A very interesting question was raised today in a Facebook service design group in which the following question was asked:
I’m new to UX Research and I would need your help to clarify something for me.
I imagine this question is often asked but: What is the difference between Design Thinking (DT) and Human-Centered Design (HCD)?
The line between those two is very blurry but I would say that HCD places the user at the center whereas for DT, instead of placing the user at the center like in HCD, DT brings together what is desirable from a human point of view with what is technologically feasible and economically viable.
I see a lot of people using Design Thinking and HCD interchangeably, which confuses me because if these 2 terms exist it is because they do not mean the same thing even though they are related.
Or did I get all wrong? Correct me if that’s the case.
I thought I would share my reply below:
Hi, this is a really interesting question and I understand why nowadays it can cause potential confusion or need for clarification. I started work in 1992 at BT Laboratories in their Human Factors department. In the early 90s there were very few HF teams based in commercial organisations, they were almost always in academic institutions.
A few colleagues and I were really focused on the question of how to take our philosophy and approach out from a research base and into the very commercial heart of business. So we created a process which we called “Designing the Customer Experience“. This to me is the essence of design thinking, the fact that at deep appreciation for the approach should not remain exclusively in research departments, but that it should have a central strategic and operational role.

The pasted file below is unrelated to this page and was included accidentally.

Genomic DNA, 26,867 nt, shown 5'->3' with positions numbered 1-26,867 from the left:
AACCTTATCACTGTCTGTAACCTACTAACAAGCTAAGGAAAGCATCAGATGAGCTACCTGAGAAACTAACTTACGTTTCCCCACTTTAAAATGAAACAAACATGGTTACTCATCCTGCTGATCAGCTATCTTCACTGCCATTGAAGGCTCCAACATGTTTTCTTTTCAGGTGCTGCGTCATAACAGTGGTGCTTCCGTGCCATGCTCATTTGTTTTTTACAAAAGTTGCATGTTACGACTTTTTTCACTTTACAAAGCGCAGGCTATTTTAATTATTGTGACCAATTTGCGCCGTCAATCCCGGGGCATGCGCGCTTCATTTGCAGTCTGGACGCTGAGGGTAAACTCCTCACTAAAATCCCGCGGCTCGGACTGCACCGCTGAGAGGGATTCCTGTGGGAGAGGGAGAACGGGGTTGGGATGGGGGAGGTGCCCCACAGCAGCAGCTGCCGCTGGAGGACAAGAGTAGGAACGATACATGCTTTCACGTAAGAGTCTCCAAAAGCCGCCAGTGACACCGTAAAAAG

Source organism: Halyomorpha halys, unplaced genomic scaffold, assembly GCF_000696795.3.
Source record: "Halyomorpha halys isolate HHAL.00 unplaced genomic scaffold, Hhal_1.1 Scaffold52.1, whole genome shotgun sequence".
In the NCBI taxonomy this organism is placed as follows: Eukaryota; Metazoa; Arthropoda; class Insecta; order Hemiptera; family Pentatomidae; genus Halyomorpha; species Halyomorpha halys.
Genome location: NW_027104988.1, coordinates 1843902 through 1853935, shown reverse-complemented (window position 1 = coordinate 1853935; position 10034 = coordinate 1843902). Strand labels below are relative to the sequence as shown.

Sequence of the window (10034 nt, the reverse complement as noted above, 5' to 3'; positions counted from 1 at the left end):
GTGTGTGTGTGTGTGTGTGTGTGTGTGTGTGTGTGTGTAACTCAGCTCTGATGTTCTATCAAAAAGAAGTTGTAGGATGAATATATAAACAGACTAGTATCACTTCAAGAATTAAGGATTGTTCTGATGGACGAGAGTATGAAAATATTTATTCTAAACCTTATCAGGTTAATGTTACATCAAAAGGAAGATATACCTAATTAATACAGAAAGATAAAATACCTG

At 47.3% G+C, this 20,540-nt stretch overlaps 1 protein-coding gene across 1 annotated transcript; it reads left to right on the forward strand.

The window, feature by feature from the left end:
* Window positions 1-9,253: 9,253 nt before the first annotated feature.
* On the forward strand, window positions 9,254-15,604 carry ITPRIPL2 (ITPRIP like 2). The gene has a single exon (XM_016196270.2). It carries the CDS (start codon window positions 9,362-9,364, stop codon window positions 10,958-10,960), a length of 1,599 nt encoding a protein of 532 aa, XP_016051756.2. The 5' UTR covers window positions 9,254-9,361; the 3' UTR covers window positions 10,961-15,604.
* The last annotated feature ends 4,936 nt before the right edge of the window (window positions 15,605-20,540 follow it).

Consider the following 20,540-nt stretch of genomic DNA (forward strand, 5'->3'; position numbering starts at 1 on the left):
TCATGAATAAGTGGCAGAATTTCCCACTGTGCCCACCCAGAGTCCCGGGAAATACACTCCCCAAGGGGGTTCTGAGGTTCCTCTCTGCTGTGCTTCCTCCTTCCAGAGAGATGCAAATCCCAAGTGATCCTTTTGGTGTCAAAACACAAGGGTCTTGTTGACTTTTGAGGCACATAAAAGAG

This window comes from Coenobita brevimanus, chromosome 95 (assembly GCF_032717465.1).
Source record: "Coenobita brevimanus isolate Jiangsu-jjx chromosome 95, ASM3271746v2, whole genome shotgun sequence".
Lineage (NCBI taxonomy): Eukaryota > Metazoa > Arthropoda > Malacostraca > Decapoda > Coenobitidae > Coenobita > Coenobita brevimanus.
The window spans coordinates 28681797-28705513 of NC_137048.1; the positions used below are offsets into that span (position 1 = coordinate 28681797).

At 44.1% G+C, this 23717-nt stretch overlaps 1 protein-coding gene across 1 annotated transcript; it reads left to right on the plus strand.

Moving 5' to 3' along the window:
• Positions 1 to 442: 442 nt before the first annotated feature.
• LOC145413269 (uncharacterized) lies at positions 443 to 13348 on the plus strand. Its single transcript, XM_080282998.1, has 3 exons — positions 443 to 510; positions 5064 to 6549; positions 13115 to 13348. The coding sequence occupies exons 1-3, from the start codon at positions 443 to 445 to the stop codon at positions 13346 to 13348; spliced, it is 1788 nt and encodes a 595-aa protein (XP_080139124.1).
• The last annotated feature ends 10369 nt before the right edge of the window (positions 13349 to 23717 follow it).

So in 1996 we published a paper in the proceedings of CHI’96 which was designed to help our more academic peers understand what we were developing in a commercial context. I have republished the paper and this conclusion could have been written in the last year or so:
In response to rapid technological change and increased global competition, service industries have undergone radical change. These were initially focused on reducing cost and time to market, but more recently have concentrated on ways of understanding and anticipating customer needs. We have adopted an approach we call ‘designing the customer experience’. At its heart was a programme of research into human needs. By bringing together Marketing and Human Factors with more radical perspectives such as semiotics and anthropology, creative and visualisation skills, and rapid technological advances, we have generated an environment for user-centred innovation.
We express users’ abilities, needs and preferences from psychological and ergonomic perspectives, matched to demographic, lifestyle, economic and other marketing factors. Our approach takes a multi-perspective view of customers and users and provides clear roles for multiple disciplines to work together to deliver the competitive edge of usability.
We also published a second paper again on a similar theme of explaining to the Human Centred Design community what we were developing inside of BT: Working with Marketing
So to summarise, I see very little difference between Design Thinking and Human Centred Design. As you can see in the 1990s, the idea that design had a huge amount to offer executives and business leaders who did not have a design background was very much being developed and pursued by many different people and teams. Some like IDEO achieved global awareness, and other projects like our own achieved a great deal while not being so visible to the outside world.
I realise that some people may disagree, but when I look at the way in which both Human Centred Design and Design Thinking have been described, it is almost impossible to tell them apart. if you would wish to comment on this article and my thoughts, please feel free to do so in the comment section below.
Image credit: Wood-finished Telephone by Wild and Wolf